Republicans uncomfortably playing defense
Being on defense may work for some football teams; it doesn’t for political candidates — as the outlook for the November congressional elections attests.
With support for Trump sinking and the pandemic and economy worsening, Republicans are fighting rear guard actions. Three months out, the prospects are for Democrats to take control of the Senate and to add a handful or more seats to their House majority.
Looking at the two reliable and justifiably cautious election ratings, the Cook Political report and Inside Elections report, the momentum has moved to the Democrats. Usually the party in power, especially after a big win in the previous election, has more vulnerable seats.
Looking at private Democratic polls — the more bullish side always is more forthcoming — the advantage deepens.
There are a half dozen House Democratic incumbents facing tough contests. A few are newcomers who won in 2018 in heavily Republican districts like Kendra Horn in Oklahoma City. In a couple others, there are strong Republican challengers like David Valadao trying to reclaim a seat in California’s San Joaquin Valley. He lost a close race last time and has broken with Trump’s anti-immigration policies.
There are more than a dozen districts that a year ago Republicans were targeting that now seem secure for the incumbents — like Mikie Sherill in New Jersey, Anthony Brindisi in New York, Lucy McBath in Georgia, Jason Crowe in Colorado, among others.
Similarly, across the country there are a dozen or more GOP seats that could switch, including three in Texas, two in New York, and other seats from Indiana and Ohio in the Midwest, Georgia in the South and Nebraska in the Plains.
The top of the ticket matters on the margins. If, as now projected, Joe Biden wins by seven or eight points, the House gains probably are in the five to ten point range; if his margin reaches double digits, those pickups could double.
In the Senate, with 23 of the 35 seats up this year, Republicans knew they faced a challenge to hold their majority — but they calculated that there were almost as many Democratic-held seats in play as their own.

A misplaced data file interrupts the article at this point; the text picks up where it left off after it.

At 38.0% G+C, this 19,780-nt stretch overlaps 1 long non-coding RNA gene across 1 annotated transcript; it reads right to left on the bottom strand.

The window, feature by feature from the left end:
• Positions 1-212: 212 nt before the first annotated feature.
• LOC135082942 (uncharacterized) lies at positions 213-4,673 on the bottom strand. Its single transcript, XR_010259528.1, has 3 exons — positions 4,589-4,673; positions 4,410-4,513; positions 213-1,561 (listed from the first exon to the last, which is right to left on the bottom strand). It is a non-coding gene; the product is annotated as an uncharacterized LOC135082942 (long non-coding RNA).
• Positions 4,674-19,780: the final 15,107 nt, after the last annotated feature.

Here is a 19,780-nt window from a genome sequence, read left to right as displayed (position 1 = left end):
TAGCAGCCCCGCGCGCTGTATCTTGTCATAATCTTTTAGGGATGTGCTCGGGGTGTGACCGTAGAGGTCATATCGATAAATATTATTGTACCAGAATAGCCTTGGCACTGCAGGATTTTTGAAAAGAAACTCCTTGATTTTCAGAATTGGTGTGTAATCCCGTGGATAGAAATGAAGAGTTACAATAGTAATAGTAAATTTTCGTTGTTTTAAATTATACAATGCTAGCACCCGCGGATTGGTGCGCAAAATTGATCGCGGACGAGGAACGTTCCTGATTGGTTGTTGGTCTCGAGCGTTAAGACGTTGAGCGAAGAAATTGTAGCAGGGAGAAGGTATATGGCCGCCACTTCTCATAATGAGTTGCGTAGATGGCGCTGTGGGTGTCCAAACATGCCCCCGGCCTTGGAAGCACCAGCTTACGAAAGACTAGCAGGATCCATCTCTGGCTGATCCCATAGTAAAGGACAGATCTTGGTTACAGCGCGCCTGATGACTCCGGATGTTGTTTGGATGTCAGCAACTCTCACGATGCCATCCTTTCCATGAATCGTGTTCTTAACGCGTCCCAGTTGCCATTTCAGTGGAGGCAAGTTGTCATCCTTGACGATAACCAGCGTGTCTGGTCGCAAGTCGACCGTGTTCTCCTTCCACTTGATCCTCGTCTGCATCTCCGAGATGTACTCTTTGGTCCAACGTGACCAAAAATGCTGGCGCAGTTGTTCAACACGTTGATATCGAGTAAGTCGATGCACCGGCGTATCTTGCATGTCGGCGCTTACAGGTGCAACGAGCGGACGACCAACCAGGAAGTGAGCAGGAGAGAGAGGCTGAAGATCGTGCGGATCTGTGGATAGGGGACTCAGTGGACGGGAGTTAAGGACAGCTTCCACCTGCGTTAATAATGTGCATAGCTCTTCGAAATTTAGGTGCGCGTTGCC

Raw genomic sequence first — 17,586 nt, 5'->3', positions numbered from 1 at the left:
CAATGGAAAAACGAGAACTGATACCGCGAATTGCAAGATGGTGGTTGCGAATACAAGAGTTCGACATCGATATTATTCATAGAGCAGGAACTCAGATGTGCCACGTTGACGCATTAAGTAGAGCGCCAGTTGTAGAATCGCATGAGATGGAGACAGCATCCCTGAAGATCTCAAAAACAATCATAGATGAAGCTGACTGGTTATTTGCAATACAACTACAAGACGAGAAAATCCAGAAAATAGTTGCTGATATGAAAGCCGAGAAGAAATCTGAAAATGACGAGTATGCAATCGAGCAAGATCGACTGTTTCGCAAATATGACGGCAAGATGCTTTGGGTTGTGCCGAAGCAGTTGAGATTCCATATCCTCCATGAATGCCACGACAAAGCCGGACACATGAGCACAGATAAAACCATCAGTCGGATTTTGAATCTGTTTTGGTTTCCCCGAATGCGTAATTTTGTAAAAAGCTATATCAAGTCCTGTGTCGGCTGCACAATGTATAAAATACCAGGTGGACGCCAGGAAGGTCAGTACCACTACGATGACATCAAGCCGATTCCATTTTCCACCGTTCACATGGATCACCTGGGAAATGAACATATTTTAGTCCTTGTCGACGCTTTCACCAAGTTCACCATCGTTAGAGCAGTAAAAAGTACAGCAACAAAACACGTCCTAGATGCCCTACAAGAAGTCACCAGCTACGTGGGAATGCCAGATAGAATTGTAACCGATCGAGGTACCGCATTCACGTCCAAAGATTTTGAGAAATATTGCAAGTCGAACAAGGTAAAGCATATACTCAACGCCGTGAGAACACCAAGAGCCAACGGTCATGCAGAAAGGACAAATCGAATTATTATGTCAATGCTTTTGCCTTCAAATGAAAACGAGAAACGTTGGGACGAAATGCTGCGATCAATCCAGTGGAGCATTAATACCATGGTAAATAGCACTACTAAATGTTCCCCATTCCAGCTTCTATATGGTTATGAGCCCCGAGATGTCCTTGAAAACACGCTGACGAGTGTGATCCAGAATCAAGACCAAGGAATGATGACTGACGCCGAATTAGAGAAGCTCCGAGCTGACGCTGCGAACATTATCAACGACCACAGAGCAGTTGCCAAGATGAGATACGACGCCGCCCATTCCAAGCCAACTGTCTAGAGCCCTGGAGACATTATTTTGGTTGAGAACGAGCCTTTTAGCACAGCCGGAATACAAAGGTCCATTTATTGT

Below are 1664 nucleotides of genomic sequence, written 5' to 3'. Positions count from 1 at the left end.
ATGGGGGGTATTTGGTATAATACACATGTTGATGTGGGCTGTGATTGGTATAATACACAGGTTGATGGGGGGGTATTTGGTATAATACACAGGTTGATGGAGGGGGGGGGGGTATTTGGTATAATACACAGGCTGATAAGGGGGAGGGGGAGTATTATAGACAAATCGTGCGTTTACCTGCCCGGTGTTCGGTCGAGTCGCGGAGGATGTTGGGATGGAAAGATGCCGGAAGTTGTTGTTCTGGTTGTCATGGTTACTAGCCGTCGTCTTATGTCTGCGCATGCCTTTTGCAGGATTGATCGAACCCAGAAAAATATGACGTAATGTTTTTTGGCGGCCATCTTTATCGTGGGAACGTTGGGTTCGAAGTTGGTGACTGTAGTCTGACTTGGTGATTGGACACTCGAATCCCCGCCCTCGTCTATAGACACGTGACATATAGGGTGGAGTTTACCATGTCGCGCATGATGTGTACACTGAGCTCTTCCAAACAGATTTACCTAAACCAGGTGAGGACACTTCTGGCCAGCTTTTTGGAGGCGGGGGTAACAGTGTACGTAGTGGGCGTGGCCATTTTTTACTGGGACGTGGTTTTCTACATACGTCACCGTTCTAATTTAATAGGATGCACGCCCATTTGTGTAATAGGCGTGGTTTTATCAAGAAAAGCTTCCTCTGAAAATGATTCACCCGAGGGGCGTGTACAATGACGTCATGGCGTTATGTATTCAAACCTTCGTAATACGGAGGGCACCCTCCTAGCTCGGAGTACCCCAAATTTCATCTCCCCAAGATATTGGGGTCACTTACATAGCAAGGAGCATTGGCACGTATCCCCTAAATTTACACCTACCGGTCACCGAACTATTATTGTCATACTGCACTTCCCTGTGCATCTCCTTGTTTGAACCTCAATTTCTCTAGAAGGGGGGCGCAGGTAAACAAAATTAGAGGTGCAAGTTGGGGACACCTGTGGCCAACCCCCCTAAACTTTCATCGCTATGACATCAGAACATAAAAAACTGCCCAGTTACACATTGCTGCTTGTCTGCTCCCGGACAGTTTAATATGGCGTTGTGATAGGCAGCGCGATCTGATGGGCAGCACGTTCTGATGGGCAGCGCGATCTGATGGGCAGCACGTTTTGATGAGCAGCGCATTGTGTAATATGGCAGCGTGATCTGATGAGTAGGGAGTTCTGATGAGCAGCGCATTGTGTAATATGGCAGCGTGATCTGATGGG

Today, there’s only one vulnerable Democratic incumbent: Doug Jones in solidly red Alabama. Republicans’ once bright hopes with Michigan’s John James, an African American businessman and veteran, have dissipated as Trump and national Republicans seem to be throwing in the towel in the Wolverine state.
There are seven or eight Republican senators facing very competitive contests. Democratic strategists say they are ahead and confident of victory in Arizona with former astronaut Mark Kelly; in Colorado with former Gov. John Hickenlooper; in North Carolina with veteran and former state senator Cal Cunningham, and probably in Maine, where House speaker Sara Gideon threatens to end the career of Republican Sen. Susan Collins.
There are several toss-ups which, at this stage, often spells trouble for an incumbent: in Montana where Democrats recruited the only candidate who might win, Gov. Steve Bullock; in Iowa where Republican Sen. Joni Ernst is struggling; in Georgia where one time failed House candidate, Jon Osoff, is a markedly improved candidate.
There could be a sleeper or two, like Al Gross, a physician and fisherman running as an independent in Alaska with Democratic support. The Democrats’ hopes to win a Senate seat in Kansas for the first time in more than 80 years were set back Tuesday when right-wing Republican Kris Kobach lost a Republican primary to a more electable opponent.
Morever, like the House races, any Biden wave would put several “safe” Republican Senate seats in play: Lindsey Graham in South Carolina; John Cornyn in Texas… and in a landslide, conceivably Mitch McConnell in Kentucky.
Republicans want to hold their three-seat margin of control in the Senate, but also see another tough cycle in two years, when most of the seats up are held by Republicans including vulnerable ones in Wisconsin, Pennsylvania and North Carolina.
As this year’s Republican candidates rush to avoid Trump or the pandemic or the economy, it can get awkward. In Iowa Joni Ernst assailed her opponent, Theresa Greenfield, for staying in her basement “and taking selfies with her dog, Ringo.”
Fala and Checkers — FDR and Nixon’s dogs — could have told the good Senator: Don’t mess with us dogs.
Al Hunt is the former executive editor of Bloomberg News. He previously served as reporter, bureau chief and Washington editor for the Wall Street Journal. For almost a quarter century he wrote a column on politics for The Wall Street Journal, then the International New York Times and Bloomberg View. He hosts 2020 Politics War Room with James Carville. Follow him on Twitter @AlHuntDC.
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